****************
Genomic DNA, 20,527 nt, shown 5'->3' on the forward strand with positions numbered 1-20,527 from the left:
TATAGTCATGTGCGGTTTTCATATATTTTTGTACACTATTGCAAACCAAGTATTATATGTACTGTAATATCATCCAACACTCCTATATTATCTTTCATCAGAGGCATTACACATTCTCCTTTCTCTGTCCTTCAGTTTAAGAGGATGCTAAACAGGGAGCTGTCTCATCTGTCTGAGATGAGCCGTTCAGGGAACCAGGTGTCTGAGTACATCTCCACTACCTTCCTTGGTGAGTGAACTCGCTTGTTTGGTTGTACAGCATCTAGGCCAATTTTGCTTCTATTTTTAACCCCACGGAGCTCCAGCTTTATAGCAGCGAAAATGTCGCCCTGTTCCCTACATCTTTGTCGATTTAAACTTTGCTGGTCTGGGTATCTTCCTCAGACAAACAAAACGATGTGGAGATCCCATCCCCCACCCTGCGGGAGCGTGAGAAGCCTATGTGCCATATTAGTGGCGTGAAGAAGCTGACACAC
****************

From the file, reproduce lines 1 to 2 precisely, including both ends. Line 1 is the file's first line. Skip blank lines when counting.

Genomic DNA, 20,527 nt, shown 5'->3' on the forward strand with positions numbered 1-20,527 from the left:
TATAGTCATGTGCGGTTTTCATATATTTTTGTACACTATTGCAAACCAAGTATTATATGTACTGTAATATCATCCAACACTCCTATATTATCTTTCATCAGAGGCATTACACATTCTCCTTTCTCTGTCCTTCAGTTTAAGAGGATGCTAAACAGGGAGCTGTCTCATCTGTCTGAGATGAGCCGTTCAGGGAACCAGGTGTCTGAGTACATCTCCACTACCTTCCTTGGTGAGTGAACTCGCTTGTTTGGTTGTACAGCATCTAGGCCAATTTTGCTTCTATTTTTAACCCCACGGAGCTCCAGCTTTATAGCAGCGAAAATGTCGCCCTGTTCCCTACATCTTTGTCGATTTAAACTTTGCTGGTCTGGGTATCTTCCTCAGACAAACAAAACGATGTGGAGATCCCATCCCCCACCCTGCGGGAGCGTGAGAAGCCTATGTGCCATATTAGTGGCGTGAAGAAGCTGACACAC